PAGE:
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A family on the throne is an interesting idea also. It brings down the pride of sovereignty to the level of petty life. No feeling could seem more childish than the enthusiasm of the English at the marriage. of the Prince of Wales. They treated as a great political event what, looked at as a matter of pure business, was very small indeed. But no feeling could be more like common human nature as it is, and as it is likely to be. The women the human race at least a marriage than a ministry. All but a few cynics like to see a pretty novel touching for a moment the dry scenes of the grave world. A princely marriage is the brilliant edition of a universal fact, and as such, it rivets mankind. We smile at the Court Circular; but remember how many people read the Court Circular! Its use is not in what it says, but in those to whom it speaks. They say that the Americans were more pleased at the Queen's letter to Mrs. Lincoln, than at any act of the English Government. It was a spontaneous act of intelligible feeling in the midst of confused and tiresome business. Just so a royal family sweetens politics by the seasonable addition of nice and pretty events. It introduces irrelevant facts into the business of government, but they are facts which speak to "men's bosoms" and employ their thoughts.

To state the matter shortly, Royalty is a government in which the attention of the nation is concentrated on one person doing interesting actions. A Republic is a government in which that attention is divided between many, who are all doing uninteresting actions. Accordingly, so long as the human

heart is strong and the human reason weak, Royalty will be strong because it appeals to diffused feeling, and Republics weak because they appeal to the understanding.

-Secondly. The English Monarchy strengthens our government with the strength of religion) It is not easy to say why it should be so. Every instructed theologian would say that it was the duty of a person born under a Republic as much to obey that Republic as it is the duty of one born under a Monarch to obey the monarch. But the mass of the English people do not think so they agree with the oath of allegiance; they say it is their duty to obey the "Queen;" and they have but hazy notions as to obeying laws without a queen.) In former times, when our constitution was incomplete, this notion of local holiness in one part was mischievous. All parts were struggling, and it was necessary each should have its full growth. But superstition said one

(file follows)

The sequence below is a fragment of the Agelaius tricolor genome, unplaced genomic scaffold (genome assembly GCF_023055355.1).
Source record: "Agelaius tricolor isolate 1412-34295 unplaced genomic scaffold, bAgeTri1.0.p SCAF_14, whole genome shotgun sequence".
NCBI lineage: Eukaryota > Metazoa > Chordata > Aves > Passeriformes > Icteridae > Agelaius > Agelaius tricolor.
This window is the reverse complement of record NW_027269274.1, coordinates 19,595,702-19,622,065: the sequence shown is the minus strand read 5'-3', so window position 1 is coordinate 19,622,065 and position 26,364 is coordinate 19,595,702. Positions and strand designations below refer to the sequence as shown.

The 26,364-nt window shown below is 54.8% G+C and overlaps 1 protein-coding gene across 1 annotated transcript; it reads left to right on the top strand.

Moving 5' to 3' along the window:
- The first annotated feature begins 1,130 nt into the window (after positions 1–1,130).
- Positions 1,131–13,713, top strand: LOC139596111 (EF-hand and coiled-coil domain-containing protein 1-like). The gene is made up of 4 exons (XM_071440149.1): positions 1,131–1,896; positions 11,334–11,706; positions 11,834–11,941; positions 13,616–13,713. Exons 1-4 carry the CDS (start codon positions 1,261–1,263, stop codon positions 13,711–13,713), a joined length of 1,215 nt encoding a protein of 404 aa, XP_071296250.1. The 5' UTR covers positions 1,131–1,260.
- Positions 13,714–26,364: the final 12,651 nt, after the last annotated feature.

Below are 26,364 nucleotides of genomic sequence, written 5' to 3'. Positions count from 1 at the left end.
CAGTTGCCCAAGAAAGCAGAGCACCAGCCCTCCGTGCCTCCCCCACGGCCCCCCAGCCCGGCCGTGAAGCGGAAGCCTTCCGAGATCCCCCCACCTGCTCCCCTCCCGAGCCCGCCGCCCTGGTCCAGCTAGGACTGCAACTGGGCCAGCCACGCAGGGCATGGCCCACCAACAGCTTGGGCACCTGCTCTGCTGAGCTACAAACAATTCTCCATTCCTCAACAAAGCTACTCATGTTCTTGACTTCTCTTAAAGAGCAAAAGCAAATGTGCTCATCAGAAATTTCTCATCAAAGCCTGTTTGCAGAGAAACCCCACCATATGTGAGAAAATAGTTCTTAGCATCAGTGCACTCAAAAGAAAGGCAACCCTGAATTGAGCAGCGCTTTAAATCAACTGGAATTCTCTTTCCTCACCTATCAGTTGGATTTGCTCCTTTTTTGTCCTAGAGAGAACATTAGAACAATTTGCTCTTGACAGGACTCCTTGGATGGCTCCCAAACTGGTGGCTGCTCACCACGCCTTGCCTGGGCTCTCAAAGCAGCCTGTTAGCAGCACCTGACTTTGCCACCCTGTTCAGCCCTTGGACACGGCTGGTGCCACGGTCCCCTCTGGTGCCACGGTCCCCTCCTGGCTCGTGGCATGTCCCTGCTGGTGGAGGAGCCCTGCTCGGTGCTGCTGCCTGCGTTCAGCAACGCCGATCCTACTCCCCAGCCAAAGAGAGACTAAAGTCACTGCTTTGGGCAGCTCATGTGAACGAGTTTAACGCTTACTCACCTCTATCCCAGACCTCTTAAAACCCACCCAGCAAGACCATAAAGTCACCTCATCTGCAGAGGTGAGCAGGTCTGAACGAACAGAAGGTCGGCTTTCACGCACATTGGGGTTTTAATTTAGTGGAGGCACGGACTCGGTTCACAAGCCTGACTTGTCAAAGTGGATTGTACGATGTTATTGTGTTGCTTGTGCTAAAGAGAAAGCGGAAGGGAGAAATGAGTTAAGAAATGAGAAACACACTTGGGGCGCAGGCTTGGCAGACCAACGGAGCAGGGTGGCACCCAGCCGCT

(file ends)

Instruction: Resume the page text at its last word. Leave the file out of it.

and no other part The whole cavalier

should grow where it would, should grow without its leave. party said it was their duty to obey the King, whatever the king did. There was to be "passive obedience to him, and there was no religious obedience due to any one else. He was the "Lord's anointed," and no one else had been anointed at all (The parliament, the laws, the press, were human institutions; but the Monarchy was a Divine institution. An undue advantage was given to a part of the constitution, and therefore the progress of the whole was stayed.

After the Revolution this mischievous sentiment. was much weaker. The change of the line of sov


ereigns was at first conclusive. If there was a mystic right in any one, that right was plainly in James II.; if it was an English duty to obey any one whatever he did, he was the person to be so obeyed; if there was an inherent inherited claim in any king, it was in the Stuart king to whom the crown had come by descent, and not in the Revolution king to whom it had come by vote of Parliament All through the reign of William III. there was (in common speech) one king whom man had made, and another king whom God had made The king who ruled had no consecrated loyalty to build upon; although he ruled in fact, according to sacred theory there was a king in France who ought to rule. But it was very hard for the English people, with their plain sense and slow imagination, to keep up a strong sentiment of veneration for a foreign adventurer. He lived under the protection of a French king; what he did was commonly stupid, and what he left undone was very often wise. As soon as Queen Anne began to reign there was a change of feeling; the old sacred sentiment began to cohere about her. There were indeed difficulties which would have baffled most people; but an Englishman whose heart is in a matter is not easily baffled. Queen Anne had a brother living and a father living, and by every rule of descent their right was better than hers. But many people evaded both claims. They said James II. had "run away," and so abdicated, though he only ran away because he was in duresse and was frightened, and though he claimed the allegiance of his subjects day by day. The Pretender, it was said, was not legitimate, though the birth was proved by evidence which any Court of